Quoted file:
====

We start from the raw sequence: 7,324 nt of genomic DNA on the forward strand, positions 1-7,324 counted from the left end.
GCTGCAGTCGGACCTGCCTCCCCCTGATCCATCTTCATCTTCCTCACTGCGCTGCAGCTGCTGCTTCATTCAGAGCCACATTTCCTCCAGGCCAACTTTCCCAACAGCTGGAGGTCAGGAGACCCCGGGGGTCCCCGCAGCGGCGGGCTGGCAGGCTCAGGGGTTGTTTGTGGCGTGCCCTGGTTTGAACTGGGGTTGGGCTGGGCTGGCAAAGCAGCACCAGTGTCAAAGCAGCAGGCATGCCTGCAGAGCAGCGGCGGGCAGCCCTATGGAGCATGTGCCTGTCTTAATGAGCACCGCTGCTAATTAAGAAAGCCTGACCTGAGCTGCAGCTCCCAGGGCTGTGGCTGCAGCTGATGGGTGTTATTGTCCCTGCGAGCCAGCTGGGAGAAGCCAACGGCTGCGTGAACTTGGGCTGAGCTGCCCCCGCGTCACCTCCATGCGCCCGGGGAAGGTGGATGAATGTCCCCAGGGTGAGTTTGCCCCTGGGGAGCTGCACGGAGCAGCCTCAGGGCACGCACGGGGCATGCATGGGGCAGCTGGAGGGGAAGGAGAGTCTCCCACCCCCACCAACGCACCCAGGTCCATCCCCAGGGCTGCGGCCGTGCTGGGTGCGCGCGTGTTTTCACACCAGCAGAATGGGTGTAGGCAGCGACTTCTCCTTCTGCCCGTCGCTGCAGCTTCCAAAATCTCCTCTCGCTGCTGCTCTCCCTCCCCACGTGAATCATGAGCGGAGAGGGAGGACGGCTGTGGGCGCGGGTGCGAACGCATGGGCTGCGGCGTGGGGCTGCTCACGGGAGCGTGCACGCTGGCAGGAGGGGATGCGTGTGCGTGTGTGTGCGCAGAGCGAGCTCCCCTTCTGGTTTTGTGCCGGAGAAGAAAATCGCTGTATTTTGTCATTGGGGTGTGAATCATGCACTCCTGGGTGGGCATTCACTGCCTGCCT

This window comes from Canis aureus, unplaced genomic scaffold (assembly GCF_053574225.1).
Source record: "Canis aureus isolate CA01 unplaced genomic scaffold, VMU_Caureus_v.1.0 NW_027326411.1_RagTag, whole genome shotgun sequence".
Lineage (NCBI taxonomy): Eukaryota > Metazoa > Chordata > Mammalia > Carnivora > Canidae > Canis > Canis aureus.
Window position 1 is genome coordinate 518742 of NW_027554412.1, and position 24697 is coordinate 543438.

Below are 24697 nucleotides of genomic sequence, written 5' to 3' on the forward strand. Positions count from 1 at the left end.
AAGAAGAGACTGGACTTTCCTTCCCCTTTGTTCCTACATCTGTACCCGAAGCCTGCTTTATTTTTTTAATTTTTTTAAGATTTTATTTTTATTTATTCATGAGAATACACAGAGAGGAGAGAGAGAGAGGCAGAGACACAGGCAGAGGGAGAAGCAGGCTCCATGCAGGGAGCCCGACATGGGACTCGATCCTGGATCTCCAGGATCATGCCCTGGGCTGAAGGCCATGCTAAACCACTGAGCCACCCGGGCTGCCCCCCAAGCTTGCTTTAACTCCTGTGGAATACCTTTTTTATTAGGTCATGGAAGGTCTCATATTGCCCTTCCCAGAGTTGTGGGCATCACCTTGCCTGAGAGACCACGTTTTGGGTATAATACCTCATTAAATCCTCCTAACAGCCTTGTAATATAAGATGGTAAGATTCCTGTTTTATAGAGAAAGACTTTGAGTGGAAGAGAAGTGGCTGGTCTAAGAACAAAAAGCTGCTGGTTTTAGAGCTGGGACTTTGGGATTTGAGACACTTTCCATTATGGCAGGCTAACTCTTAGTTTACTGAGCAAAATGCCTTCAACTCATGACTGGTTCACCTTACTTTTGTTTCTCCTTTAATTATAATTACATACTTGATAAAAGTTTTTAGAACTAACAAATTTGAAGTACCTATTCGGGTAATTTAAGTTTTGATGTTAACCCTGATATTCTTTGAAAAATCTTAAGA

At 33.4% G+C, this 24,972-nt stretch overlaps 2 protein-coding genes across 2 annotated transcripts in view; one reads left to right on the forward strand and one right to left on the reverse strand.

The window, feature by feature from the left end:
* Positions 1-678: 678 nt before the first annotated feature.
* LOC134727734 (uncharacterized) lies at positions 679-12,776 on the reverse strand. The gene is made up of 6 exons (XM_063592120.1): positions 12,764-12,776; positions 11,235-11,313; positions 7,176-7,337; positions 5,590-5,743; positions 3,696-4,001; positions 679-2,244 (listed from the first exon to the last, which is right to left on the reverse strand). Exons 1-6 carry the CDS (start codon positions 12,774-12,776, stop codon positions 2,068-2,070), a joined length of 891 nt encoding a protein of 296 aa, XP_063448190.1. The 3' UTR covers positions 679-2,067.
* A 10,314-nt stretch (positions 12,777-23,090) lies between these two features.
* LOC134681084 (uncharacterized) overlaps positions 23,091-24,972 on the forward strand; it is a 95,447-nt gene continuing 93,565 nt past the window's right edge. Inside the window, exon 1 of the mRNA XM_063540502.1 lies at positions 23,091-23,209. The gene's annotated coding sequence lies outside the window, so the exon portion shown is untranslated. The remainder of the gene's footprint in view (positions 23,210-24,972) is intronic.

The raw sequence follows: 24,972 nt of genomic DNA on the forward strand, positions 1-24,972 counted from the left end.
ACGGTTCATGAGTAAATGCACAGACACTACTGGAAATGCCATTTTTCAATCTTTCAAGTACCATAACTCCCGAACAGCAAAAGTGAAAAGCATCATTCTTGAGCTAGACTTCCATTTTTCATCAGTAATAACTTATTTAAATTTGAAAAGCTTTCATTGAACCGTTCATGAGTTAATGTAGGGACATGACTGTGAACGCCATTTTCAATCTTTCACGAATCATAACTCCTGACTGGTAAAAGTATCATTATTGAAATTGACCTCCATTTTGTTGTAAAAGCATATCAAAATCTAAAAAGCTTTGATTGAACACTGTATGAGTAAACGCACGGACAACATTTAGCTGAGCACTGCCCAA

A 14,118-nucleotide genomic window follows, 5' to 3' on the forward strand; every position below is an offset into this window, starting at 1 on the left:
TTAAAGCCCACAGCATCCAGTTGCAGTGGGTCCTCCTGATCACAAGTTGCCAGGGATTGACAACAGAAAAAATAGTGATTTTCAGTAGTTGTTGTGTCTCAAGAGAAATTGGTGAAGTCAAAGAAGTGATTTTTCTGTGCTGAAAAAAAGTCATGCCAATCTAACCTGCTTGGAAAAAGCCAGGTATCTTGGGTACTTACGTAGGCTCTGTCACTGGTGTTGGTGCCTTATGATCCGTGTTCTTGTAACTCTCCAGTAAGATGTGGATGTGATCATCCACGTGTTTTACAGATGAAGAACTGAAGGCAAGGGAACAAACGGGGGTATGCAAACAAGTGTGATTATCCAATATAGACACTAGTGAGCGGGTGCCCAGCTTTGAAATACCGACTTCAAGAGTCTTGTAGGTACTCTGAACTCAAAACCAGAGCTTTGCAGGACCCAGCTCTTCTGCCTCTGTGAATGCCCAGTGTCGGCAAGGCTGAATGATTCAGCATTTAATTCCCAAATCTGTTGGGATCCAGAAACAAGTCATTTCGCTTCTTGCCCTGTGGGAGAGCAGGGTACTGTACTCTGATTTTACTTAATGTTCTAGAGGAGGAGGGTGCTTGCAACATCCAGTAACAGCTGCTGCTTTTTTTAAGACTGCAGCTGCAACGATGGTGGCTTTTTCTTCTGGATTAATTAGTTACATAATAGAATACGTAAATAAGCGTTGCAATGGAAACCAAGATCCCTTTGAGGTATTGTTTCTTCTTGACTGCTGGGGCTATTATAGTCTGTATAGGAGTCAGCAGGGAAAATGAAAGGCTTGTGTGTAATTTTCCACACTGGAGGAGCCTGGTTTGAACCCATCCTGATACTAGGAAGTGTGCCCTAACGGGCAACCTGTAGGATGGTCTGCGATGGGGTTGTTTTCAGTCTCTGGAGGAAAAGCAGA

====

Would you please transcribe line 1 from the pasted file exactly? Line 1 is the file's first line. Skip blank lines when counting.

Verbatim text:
We start from the raw sequence: 7,324 nt of genomic DNA on the forward strand, positions 1-7,324 counted from the left end.